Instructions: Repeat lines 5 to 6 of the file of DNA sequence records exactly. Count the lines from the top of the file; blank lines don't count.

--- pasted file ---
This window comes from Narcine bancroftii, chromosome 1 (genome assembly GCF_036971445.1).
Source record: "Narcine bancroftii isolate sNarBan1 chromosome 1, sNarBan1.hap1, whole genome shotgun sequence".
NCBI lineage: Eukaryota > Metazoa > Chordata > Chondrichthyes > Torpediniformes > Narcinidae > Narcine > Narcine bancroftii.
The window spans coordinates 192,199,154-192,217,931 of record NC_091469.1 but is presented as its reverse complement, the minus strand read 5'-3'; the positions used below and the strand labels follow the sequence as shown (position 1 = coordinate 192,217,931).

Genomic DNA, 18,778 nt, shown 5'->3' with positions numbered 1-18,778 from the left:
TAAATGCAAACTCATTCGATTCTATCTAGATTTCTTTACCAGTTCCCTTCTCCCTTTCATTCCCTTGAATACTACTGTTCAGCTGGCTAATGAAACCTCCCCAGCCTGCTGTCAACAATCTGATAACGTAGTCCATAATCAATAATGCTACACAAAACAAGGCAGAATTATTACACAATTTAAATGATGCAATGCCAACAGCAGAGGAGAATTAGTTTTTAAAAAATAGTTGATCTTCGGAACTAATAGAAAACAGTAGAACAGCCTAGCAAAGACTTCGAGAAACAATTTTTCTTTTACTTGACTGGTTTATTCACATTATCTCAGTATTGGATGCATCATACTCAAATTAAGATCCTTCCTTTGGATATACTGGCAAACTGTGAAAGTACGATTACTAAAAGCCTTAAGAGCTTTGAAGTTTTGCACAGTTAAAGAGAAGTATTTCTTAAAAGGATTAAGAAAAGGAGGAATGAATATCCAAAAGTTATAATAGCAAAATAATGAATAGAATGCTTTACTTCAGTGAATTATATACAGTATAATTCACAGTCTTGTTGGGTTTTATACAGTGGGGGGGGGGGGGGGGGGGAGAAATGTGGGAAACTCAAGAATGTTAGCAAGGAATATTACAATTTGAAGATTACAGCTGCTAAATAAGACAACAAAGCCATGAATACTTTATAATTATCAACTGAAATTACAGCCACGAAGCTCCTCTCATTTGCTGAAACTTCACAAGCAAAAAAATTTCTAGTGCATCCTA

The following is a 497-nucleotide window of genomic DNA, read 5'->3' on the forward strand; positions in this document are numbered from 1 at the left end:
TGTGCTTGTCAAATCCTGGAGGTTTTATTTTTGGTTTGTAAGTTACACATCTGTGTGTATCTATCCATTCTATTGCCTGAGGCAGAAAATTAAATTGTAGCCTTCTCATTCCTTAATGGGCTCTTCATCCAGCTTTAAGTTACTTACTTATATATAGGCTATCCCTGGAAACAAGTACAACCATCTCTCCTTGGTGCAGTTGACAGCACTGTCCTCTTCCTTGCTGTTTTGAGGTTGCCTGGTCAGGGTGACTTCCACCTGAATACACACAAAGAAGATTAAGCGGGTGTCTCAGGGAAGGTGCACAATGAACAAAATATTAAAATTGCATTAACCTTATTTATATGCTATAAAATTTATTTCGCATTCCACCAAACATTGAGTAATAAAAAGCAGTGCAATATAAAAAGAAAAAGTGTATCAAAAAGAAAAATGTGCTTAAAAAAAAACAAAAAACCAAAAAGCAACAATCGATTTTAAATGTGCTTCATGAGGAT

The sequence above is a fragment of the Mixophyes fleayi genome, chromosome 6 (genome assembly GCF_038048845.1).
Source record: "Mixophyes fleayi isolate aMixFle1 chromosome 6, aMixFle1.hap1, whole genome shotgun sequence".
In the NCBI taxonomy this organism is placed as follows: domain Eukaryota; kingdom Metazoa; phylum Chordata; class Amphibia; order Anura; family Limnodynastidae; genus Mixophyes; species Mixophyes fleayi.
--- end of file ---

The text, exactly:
Genomic DNA, 18,778 nt, shown 5'->3' with positions numbered 1-18,778 from the left:
TAAATGCAAACTCATTCGATTCTATCTAGATTTCTTTACCAGTTCCCTTCTCCCTTTCATTCCCTTGAATACTACTGTTCAGCTGGCTAATGAAACCTCCCCAGCCTGCTGTCAACAATCTGATAACGTAGTCCATAATCAATAATGCTACACAAAACAAGGCAGAATTATTACACAATTTAAATGATGCAATGCCAACAGCAGAGGAGAATTAGTTTTTAAAAAATAGTTGATCTTCGGAACTAATAGAAAACAGTAGAACAGCCTAGCAAAGACTTCGAGAAACAATTTTTCTTTTACTTGACTGGTTTATTCACATTATCTCAGTATTGGATGCATCATACTCAAATTAAGATCCTTCCTTTGGATATACTGGCAAACTGTGAAAGTACGATTACTAAAAGCCTTAAGAGCTTTGAAGTTTTGCACAGTTAAAGAGAAGTATTTCTTAAAAGGATTAAGAAAAGGAGGAATGAATATCCAAAAGTTATAATAGCAAAATAATGAATAGAATGCTTTACTTCAGTGAATTATATACAGTATAATTCACAGTCTTGTTGGGTTTTATACAGTGGGGGGGGGGGGGGGGGGGAGAAATGTGGGAAACTCAAGAATGTTAGCAAGGAATATTACAATTTGAAGATTACAGCTGCTAAATAAGACAACAAAGCCATGAATACTTTATAATTATCAACTGAAATTACAGCCACGAAGCTCCTCTCATTTGCTGAAACTTCACAAGCAAAAAAATTTCTAGTGCATCCTA